"Estimated" would be the key word here, because this whole mini-field of research has yet to produce convincing evidence since the OG of predictive standardized test economics, Raj Chetty, first started this gravy-soaked baloney train. The tortured methods used here to show how much money students will benefit from the test scores is inspired baloney. I show it here for your edification:
Only 70 percent of gains in learning persist each year. If we multiply these two estimates together, we find the learning gains relative to the average worker in the state. by comparing the learning gains relative to the average worker in the state, we estimate the returns to the schooling investment in terms of yearly income while accounting for contextual features of the local markets. We use 2017 data from the United states bureau of labor statistics to find state-level average annual earnings and assume that current students will work for 46 years between the ages of 25 and 70. When calculating the net present value of lifetime earnings, we assume a one percent yearly growth in average salaries and a three percent annual discount rate.
They use learning effect figures from a study conducted by the pro-charter CREDO that I cannot access on line. They assume that a student will spend thirteen years in a charter, though many charters do not offer all thirteen years. And they assume they have a legit formula for computing dollars of future earnings based on standardized test scores.
What else could be wrong? Argument from unexpected quarter.
Atlanta charters score high in this study because Atlanta has a big old cyber school, and if a cyber school is funded at a sensible level rather than the full level of a bricks and mortar school (as is the case in Atlanta) that makes them super-efficient. Except, of course, that study after study shows that virtual schools do a terrible job of actually educating students. But hey-- they're efficient.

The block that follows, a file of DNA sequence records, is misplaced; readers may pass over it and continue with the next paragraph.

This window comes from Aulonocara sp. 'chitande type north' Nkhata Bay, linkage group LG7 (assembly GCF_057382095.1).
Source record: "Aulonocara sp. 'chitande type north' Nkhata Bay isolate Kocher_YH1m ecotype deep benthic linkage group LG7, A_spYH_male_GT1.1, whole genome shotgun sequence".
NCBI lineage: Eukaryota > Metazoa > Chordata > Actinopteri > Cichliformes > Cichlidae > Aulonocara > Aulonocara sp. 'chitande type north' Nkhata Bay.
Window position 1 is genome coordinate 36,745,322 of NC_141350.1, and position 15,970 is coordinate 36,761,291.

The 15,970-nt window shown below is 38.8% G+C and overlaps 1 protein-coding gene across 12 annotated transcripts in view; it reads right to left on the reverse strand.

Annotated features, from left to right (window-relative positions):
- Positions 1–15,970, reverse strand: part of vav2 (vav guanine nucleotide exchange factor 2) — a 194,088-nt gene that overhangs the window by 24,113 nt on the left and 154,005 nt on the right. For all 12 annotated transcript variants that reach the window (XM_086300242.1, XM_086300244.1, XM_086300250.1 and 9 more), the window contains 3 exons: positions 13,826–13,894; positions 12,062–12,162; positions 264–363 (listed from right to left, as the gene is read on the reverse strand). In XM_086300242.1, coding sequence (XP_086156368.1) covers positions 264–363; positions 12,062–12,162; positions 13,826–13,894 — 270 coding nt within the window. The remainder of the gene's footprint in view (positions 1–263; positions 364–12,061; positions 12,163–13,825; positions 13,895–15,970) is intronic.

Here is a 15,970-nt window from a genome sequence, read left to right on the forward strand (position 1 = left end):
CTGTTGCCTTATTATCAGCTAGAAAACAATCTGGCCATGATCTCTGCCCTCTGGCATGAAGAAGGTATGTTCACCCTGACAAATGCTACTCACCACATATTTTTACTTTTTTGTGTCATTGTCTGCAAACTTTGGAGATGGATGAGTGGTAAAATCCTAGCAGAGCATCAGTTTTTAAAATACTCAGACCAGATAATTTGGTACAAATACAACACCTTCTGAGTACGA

But the efficiency study, particularly the second portion, suffers from one other major issue. There is likely to be a correlation between high test scores and later success in life, because both of those correlate heavily with socio-economic status of the family of the student. The real question is-- if we get a student to raise her standardized test score, will that improve her future. Are test results a good proxy for her future, and is improvement in those scores an indicator that her future has been improved? In other words, maybe we can get a student to raise her score-- but so what? Here's one person's thoughts:
If increasing test scores is a good indicator of improving later life outcomes, we should see roughly the same direction and magnitude in changes of scores and later outcomes in most rigorously identified studies. We do not. I’m not saying we never see a connection between changing test scores and changing later life outcomes; I’m just saying that we do not regularly see that relationship. For an indicator to be reliable, it should yield accurate predictions nearly all, or at least most, of the time.
That's Jay Greene, head honcho of the University of Arkansas Department of Education Reform. A couple of years ago he started casting some serious doubts at the idea that the BS Test was a good tool for accountability, mostly because there's no evidence that improved scores have any connection to improved life outcomes.
Or, in the terms of this new study, there's no reason to believe that what they are calling "returns" on investment are returns at all. Not only are test scores and barely-supportable score-based fairy tales about the future the wrong returns to focus on in education, they aren't even real returns at all. DeAngelis and Wolf haven't just focused on the wrong thing-- they've focused on a nothing. This isn't just zooming in on toenails-- it's zooming in on unicorn toenails.
Sigh. And yet Betsy DeVos and other reformsters are going to push this because the short headline form-- charters give more bang for your buck than public schools-- helps promote charters.